Armenia is encouraging businesspeople in neighboring Iran to use its territory for shipping commercial freight to and from Europe.
Senior officials from Armenia’s Ministry of Transport and Communications and Russian-managed rail network promoted this transit route on Wednesday at a meeting with a group of visiting Iranian entrepreneurs. They presented financial and logistical details of the proposed corridor, which would also pass through Georgia and the Black Sea.
“This mode of transport is beneficial for entrepreneurs in terms of both costs and saving time,” Dmitry Gvozdev, a senior railway executive, said at the meeting. “All cargos will be covered by insurance.”
The meeting came one week after Armenian Transport Minister Vahan Martirosian and the chief executive of the Armenian railway, Sergey Valko, discussed the matter with Iran’s ambassador in Yerevan, Seyed Kazem Sajjad. According to Martirosian’s press service, Sajjad assured them that he will recommend the “fairly efficient” transit option to relevant Iranian companies.
Armenia - Armenian Transport Minister Vahan Martirosian meets with Iranian Ambassador Seyyed Kazem Sajjad in Yerevan, 19Jan2017.
President Serzh Sarkisian likewise promoted the trade route during his Iranian counterpart Hassan Rouhani’s official visit to Yerevan in late December. Sarkisian said that landlocked Armenia can serve as Iran’s “shortest and safest” commercial conduit to Europe.
Rouhani sounded supportive of the idea, saying that Armenia and Iran should connect Persian Gulf and Black Sea ports with a new transport corridor.
Under the transit project championed by the Armenian government, Iranian cargos would be transported to Yeraskh, a railway station about 50 kilometers southeast of Yerevan, by trucks and then delivered to the Georgian Black Sea port of Poti by rail.
Iran, which has mainly used Turkey’s territory for trade with Europe until now, reportedly carried out a test shipment of two freight containers from Germany via Armenia in November.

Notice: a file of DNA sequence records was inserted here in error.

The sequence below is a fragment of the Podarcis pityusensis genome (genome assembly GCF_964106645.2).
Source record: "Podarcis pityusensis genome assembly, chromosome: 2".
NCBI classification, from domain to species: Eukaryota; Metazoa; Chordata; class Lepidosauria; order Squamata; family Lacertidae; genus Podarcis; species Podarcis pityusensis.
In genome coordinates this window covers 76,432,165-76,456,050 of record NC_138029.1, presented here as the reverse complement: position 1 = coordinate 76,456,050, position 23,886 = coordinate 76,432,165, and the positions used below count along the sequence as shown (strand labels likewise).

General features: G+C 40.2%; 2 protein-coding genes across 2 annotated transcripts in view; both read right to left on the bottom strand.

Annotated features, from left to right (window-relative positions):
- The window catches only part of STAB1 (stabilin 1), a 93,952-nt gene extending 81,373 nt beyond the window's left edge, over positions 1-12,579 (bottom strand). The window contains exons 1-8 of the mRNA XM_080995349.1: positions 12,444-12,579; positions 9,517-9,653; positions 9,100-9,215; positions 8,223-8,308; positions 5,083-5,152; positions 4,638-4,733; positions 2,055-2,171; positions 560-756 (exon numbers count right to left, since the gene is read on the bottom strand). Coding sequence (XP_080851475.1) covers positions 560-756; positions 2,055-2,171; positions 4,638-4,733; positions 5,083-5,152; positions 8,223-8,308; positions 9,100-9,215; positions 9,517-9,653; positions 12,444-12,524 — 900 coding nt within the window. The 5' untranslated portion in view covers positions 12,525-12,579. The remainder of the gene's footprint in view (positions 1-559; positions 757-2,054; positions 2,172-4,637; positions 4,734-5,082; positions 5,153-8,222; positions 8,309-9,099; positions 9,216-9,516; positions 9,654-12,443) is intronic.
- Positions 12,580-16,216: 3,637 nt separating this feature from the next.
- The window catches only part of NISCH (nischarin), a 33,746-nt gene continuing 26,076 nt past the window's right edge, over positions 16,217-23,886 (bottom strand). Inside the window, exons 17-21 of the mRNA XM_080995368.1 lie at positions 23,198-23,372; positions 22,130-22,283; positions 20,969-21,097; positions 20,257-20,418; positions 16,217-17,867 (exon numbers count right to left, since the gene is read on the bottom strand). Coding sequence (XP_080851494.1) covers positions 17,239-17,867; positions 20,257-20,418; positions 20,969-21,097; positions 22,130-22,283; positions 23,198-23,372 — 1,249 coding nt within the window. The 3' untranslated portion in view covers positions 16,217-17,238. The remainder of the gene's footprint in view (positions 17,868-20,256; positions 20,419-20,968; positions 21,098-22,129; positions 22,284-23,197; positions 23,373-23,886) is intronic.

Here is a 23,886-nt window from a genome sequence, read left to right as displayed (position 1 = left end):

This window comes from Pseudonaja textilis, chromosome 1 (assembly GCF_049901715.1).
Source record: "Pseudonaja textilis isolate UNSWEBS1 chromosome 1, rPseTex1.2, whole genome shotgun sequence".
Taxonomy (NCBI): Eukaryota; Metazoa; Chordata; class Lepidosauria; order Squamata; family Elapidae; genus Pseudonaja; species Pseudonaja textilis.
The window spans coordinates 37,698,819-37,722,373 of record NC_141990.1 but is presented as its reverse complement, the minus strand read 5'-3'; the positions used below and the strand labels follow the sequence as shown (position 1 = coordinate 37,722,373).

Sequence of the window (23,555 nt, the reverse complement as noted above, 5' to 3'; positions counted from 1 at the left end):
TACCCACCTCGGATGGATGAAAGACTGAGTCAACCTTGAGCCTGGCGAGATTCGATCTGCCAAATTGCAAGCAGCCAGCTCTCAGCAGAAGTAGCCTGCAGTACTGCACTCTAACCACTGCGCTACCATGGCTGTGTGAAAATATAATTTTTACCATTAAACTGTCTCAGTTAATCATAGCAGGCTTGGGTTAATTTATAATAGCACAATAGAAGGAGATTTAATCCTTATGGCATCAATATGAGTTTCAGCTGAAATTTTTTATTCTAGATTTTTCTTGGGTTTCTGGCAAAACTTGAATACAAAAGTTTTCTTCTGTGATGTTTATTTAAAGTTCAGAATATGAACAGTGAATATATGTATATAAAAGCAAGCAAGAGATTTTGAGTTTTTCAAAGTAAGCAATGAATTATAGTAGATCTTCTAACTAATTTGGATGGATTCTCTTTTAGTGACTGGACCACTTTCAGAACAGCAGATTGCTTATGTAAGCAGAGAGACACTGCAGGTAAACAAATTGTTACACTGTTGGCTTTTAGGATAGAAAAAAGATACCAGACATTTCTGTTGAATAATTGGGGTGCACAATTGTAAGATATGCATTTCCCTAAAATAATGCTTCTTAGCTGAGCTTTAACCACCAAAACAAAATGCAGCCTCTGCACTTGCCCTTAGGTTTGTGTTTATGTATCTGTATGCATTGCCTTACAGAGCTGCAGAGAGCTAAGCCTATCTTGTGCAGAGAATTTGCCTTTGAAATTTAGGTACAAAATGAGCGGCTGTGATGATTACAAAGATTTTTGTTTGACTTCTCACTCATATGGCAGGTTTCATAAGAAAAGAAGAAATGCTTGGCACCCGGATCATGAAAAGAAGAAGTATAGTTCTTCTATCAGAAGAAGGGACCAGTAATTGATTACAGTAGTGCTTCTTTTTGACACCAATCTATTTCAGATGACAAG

“The containers were shipped from Hamburg in a relatively shorter journey, compared to the Turkish route,” Gholamhossein Amiri, secretary of the International Transport Association of Iran, told the Mehr news agency at the time.
“In the past couple of years, we have had problems on the Turkish side of the border regarding transport of cargo from Europe. This prompted us to start negotiations with several other countries for alternative routes,” said Amiri.
He cited a dispute with the Turkish customs service and growing instability in Turkey’s eastern regions bordering Iran.
Singapore -- A truck carrying Islamic Republic of Iran Shipping Lines (IRISL) containers arrives at a depot in northern Singapore, 04Fe2012
The Armenian government hopes that the Armenian transit route will become more attractive to Iranian firms after it completes the ongoing reconstruction of Armenia’s main highways stretching more than 550 kilometers to Georgia and Iran.
In 2015, the government borrowed $150 million from the Kazakhstan-based Eurasian Development Bank (EDB) to rebuild a 20-kilometer road in southeastern Armenia leading to the Iranian border. Armenian officials say that alone will significantly shorten travel from Yeraskh to the border.
Most of the EDB loan is due to be spent on the construction of a 4-kilometer tunnel under an Armenian mountain pass situated over 2,500 meters above the sea level. The tortuous Kajaran pass is frequently closed to traffic in winter months because of snowstorms and ice.